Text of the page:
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With their cool, retro looks a well-maintained classic is a source of pride for many campervan owners. However, while there’s a lot to be said for owning your own little piece of motoring history, vintage campers aren’t without their problems.

If you’re looking to invest in a slice of vintage van-life then read our helpful guide to some of the problems you might experience when out on the road.


From issues getting the engine to start to the dreaded dangers of rust, there’s plenty to keep you occupied. Particularly if you’re new to the classic camper club!

Owning a classic campervan can sometimes be a worry, so let Motorhome Protect take some of the weight off your shoulders by arranging specialist insurance for your campervan.


The engine won’t start

Okay, perhaps the most infuriating problem with any classic vehicle is when it won’t start in the first place. Just like many older vehicles, some broken wiring or a loose spark plug can soon leave a classic campervan dead on the drive. Well, not quite, but it can be difficult to get them started up – particularly if they haven’t been run for a little while.

But in general, if your camper is well maintained, well oiled, and well cleaned it should be able to start no matter how old it is. But when parts start to fail you really need to get them replaced if you want everything to run smoothly.

Fortunately, many parts for classic camper engines are available online, ranging from standard spark plugs and starters to whole units ready for installation.


If you’re having problems starting then Practical Motorhome magazine advises owners to check the following.

  • Check everything is correctly connected. Start with battery terminals then check all the spark plug leads are connected and wires are connected to the coil.
  • Use a multimeter to check the voltage on your battery. Check the leisure battery too as it may drain the van’s main battery if it’s flat.
  • Can you smell petrol inside the engine bay? If so, you might have a leak and need to check the fuel pipe connections to the fuel pump. This has been blamed for a number of classic campervan engine fires over the years.
  • If the engine turns over but won’t start then it might be a failed fuel pump diaphragm.
  • Moisture in the engine’s electrical components can cause poor starting. Spray WD40 over the HT leads and wires connected to the coil to absorb any moisture.
  • If the engine starts but seems sluggish then you’ll need to check all spark plugs are secure, their HT leads are connected and the distributor cap is secure. Use a timing strobe to make sure the engine is correctly timed.
  • Poor running can also be caused by the points gap closing or incorrect valve clearances. Check these with a feeler gauge.

Warning lights

The campervan breaks down

Breakdowns can happen with any type or age of vehicle but with classic campers it can be a more common occurrence – particularly if you’re covering longer distances. That’s why it’s so important to pack an emergency tool kit and parts in case of breakdown far from help.


If your campervan comes to a grinding halt all of a sudden then there could be a whole variety of culprits. The most common ones are:

  • A flat or faulty battery
    With most batteries having a lifespan of only five years a classic camper could get through quite a few in their lifetime. And if you don’t run your van regularly then this could be even shorter.
  • Alternator trouble
    It might not be the battery’s fault; it could be the alternator. Check connections are free from corrosion and tight. While you’re at it, check for broken or corroded battery cables.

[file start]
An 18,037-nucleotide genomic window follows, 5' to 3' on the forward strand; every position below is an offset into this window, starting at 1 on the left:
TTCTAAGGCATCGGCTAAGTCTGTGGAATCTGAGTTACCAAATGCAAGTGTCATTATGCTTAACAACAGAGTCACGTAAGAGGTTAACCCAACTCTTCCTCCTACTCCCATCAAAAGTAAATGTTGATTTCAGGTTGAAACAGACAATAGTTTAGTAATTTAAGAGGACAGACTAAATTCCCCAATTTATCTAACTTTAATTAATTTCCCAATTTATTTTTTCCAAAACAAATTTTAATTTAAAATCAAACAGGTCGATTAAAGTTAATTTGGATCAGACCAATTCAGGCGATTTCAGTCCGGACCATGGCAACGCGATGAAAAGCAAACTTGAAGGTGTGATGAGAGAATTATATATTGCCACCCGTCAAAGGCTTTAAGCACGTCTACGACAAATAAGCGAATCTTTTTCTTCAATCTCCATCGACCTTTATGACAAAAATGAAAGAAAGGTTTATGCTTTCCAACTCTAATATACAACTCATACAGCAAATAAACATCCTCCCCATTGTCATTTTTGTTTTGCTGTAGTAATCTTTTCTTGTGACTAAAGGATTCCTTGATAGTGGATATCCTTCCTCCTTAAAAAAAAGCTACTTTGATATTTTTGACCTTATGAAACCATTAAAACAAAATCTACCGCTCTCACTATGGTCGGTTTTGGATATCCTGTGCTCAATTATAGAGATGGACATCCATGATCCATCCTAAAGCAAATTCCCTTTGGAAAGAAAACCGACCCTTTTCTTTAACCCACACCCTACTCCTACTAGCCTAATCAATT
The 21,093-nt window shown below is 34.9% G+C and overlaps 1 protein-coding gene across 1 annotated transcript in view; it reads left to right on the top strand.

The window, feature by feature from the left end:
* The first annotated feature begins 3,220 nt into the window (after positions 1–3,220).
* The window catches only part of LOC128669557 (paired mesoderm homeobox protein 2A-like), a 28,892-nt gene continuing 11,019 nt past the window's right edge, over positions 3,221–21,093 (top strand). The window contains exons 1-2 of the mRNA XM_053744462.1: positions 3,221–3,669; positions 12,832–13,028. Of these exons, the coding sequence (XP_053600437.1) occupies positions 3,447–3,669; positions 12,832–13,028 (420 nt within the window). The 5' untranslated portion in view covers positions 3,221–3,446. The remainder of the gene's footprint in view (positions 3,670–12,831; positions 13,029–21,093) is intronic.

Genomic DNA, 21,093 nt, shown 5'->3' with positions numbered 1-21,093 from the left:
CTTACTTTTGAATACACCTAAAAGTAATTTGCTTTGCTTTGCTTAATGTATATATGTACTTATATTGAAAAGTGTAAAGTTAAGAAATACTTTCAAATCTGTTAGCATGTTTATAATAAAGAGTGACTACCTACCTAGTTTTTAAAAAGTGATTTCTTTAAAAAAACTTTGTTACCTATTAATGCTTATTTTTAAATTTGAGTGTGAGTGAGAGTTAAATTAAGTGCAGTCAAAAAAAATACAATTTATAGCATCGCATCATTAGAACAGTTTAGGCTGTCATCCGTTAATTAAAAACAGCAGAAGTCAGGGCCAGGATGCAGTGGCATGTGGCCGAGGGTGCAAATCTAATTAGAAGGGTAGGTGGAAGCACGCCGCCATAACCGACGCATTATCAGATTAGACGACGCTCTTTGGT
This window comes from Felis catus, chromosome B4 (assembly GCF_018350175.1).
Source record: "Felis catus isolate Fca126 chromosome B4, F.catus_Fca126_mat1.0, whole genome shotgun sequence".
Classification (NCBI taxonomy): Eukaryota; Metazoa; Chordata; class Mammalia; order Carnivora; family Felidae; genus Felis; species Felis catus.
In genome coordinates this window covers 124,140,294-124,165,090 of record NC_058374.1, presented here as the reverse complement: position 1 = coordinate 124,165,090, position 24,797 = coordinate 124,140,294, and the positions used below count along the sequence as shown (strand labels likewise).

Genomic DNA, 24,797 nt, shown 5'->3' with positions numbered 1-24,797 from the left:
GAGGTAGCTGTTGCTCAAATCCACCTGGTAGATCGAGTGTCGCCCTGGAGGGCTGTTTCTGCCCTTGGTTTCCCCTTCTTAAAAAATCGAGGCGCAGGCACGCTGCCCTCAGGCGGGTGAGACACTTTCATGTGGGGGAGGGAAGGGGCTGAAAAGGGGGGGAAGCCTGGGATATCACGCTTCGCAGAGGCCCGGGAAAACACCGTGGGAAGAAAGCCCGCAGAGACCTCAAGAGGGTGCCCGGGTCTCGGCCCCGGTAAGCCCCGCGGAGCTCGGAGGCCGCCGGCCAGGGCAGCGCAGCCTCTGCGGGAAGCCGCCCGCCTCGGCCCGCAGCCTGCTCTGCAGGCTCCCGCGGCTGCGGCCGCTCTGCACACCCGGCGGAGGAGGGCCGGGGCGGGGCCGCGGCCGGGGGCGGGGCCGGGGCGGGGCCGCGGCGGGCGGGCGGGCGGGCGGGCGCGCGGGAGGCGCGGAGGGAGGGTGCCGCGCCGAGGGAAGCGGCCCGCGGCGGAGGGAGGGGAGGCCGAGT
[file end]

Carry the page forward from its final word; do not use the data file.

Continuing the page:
• Oil leak
    An undiagnosed oil leak can wreak havoc in your classic engine. Check the oil level regularly.
  • Oil deposits and debris in the engine
    A build up of sludge in your engine can soon interfere with your engine’s smooth and efficient operation.
  • Distributor cap
    Look for cracks or obvious signs of wear.
  • Fuel problems
    Carry a petrol can.
  • Flat tyre
    Knowing exactly how to change a tyre on your classic is a sensible thing to discover. Much better at home in daylight than by the side of a country road in the dead of night and pouring rain!

Just like having the right campervan insurance, breakdown cover is useful no matter how old your vehicle is.


Accelerator or clutch cables snapping

Depending on the model, it's a fairly common problem for vintage campervan owners to have issues with both the clutch and accelerator cables. If these snap then it will make it impossible to change gears or obtain power. Disaster for anyone’s road trip!

These cables are relatively inexpensive and straightforward to replace. So, be sure to learn how to replace them and carry these parts with you at all times.

You should be able to tell if there’s a problem with an accelerator cable as you feel a sort of delayed response when you step on the pedal. But if the cable snaps entirely, then you won’t be able to use the vehicle at all!

It’s easy to tell if it’s your clutch cable that’s snapped as the pedal will sink down to the floor. For worn-down clutch cables, you might notice gears slipping or a jammed pedal. To avoid accidents, it’s wise to have these replaced on a fairly regular basis.


The dreaded rust

R-U-S-T, yes definitely a four-letter word for any owner of a classic vehicle. These older vehicles can often become plagued by rust if action hasn’t been taken soon enough by previous owners. While you’ll no doubt have checked thoroughly before purchase, unexpected rust spots are bound to turn up at some point.

Rust is a big problem and can take a lot of time and money to fix depending on where it’s found. The vehicle chassis is the most significant area where you really don’t want rust to take a hold but there are other important areas, too. These include: